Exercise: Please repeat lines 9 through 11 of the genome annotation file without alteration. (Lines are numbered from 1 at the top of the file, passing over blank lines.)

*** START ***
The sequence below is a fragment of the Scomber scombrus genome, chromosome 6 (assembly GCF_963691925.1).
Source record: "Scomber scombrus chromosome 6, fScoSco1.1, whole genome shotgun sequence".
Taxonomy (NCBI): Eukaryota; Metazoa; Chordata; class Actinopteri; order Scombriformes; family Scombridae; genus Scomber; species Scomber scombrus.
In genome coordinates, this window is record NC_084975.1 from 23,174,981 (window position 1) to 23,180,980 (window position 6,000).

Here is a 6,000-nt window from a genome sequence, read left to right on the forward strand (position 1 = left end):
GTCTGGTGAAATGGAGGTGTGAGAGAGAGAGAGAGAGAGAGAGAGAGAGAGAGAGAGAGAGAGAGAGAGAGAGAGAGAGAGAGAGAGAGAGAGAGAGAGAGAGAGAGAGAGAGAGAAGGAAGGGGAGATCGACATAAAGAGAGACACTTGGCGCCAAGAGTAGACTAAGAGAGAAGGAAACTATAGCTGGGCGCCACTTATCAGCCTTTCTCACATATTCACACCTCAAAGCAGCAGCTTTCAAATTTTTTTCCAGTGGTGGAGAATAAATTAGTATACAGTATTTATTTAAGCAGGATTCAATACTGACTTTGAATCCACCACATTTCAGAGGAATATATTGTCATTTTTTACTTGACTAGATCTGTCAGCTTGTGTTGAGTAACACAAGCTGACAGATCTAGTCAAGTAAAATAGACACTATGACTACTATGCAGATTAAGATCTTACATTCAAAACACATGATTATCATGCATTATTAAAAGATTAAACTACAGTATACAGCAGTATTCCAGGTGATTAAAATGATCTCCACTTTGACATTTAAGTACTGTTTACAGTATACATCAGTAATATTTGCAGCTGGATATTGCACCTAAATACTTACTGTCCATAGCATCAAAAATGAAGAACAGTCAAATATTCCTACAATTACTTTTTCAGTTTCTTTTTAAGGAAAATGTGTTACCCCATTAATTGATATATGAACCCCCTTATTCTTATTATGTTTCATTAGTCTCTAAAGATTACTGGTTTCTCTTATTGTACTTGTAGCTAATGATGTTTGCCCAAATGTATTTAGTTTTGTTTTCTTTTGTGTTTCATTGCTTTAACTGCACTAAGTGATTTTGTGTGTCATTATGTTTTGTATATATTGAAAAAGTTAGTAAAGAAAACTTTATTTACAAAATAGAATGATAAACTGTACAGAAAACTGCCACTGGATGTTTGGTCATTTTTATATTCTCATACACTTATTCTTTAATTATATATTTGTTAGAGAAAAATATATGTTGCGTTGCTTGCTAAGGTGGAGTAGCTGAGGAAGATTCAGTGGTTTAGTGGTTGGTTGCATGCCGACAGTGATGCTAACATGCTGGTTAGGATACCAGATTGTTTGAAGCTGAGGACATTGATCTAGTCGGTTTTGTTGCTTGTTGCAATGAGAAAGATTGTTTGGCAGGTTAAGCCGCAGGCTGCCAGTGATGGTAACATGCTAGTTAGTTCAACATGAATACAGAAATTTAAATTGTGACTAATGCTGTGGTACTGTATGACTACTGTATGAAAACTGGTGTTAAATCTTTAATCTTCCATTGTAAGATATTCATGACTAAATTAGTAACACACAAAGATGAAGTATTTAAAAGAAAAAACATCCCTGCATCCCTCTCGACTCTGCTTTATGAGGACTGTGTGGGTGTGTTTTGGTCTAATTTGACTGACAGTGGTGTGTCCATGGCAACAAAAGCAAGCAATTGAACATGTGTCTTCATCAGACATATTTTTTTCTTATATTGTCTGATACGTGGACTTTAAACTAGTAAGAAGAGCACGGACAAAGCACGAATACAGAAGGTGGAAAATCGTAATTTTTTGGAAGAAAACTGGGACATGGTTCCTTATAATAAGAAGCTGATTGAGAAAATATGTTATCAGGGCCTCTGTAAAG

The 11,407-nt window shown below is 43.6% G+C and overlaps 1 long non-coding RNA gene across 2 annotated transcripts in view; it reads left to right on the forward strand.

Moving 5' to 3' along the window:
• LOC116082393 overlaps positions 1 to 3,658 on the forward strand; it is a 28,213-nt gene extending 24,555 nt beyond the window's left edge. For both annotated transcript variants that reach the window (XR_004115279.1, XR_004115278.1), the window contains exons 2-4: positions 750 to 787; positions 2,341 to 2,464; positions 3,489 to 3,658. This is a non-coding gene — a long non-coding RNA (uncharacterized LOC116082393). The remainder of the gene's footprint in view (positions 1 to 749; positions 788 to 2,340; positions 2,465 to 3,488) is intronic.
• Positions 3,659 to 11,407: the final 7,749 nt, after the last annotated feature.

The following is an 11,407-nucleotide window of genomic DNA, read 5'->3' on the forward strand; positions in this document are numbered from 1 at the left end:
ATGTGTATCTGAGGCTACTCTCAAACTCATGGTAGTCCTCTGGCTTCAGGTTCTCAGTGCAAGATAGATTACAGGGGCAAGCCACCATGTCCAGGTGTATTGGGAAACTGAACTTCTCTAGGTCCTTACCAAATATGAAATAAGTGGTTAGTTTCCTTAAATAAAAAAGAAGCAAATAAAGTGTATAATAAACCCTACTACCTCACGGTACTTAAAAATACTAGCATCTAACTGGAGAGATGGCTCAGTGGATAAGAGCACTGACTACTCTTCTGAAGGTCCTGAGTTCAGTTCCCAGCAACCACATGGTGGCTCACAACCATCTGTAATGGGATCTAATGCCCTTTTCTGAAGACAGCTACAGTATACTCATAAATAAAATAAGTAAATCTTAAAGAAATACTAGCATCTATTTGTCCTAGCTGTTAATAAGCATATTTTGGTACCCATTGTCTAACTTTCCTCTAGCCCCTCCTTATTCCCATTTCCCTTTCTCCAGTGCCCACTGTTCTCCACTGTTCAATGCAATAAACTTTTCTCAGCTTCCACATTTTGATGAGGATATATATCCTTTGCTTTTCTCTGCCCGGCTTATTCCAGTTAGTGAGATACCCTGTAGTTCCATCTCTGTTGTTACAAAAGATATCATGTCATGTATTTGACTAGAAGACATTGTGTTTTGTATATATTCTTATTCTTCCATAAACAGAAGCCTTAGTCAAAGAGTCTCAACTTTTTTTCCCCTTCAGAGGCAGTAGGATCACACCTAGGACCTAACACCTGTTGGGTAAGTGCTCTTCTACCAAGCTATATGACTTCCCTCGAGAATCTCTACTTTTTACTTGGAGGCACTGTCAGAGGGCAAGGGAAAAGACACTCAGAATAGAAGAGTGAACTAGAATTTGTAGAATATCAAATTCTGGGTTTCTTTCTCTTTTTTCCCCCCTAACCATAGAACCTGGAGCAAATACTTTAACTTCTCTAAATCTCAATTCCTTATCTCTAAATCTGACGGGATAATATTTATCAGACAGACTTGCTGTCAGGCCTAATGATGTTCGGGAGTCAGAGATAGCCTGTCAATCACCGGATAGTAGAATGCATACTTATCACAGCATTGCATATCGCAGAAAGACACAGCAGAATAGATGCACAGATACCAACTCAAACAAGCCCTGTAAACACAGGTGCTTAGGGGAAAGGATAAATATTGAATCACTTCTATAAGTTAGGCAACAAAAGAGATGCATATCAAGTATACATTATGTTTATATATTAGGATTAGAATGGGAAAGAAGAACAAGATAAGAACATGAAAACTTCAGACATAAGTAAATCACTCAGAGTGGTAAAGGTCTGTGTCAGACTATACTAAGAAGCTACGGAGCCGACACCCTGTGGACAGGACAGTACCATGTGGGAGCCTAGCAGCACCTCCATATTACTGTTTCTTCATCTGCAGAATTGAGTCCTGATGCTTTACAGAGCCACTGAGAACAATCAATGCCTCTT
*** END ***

• LOC116082393 overlaps positions 1 to 3,658 on the forward strand; it is a 28,213-nt gene extending 24,555 nt beyond the window's left edge. For both annotated transcript variants that reach the window (XR_004115279.1, XR_004115278.1), the window contains exons 2-4: positions 750 to 787; positions 2,341 to 2,464; positions 3,489 to 3,658. This is a non-coding gene — a long non-coding RNA (uncharacterized LOC116082393). The remainder of the gene's footprint in view (positions 1 to 749; positions 788 to 2,340; positions 2,465 to 3,488) is intronic.
• Positions 3,659 to 11,407: the final 7,749 nt, after the last annotated feature.

The following is an 11,407-nucleotide window of genomic DNA, read 5'->3' on the forward strand; positions in this document are numbered from 1 at the left end: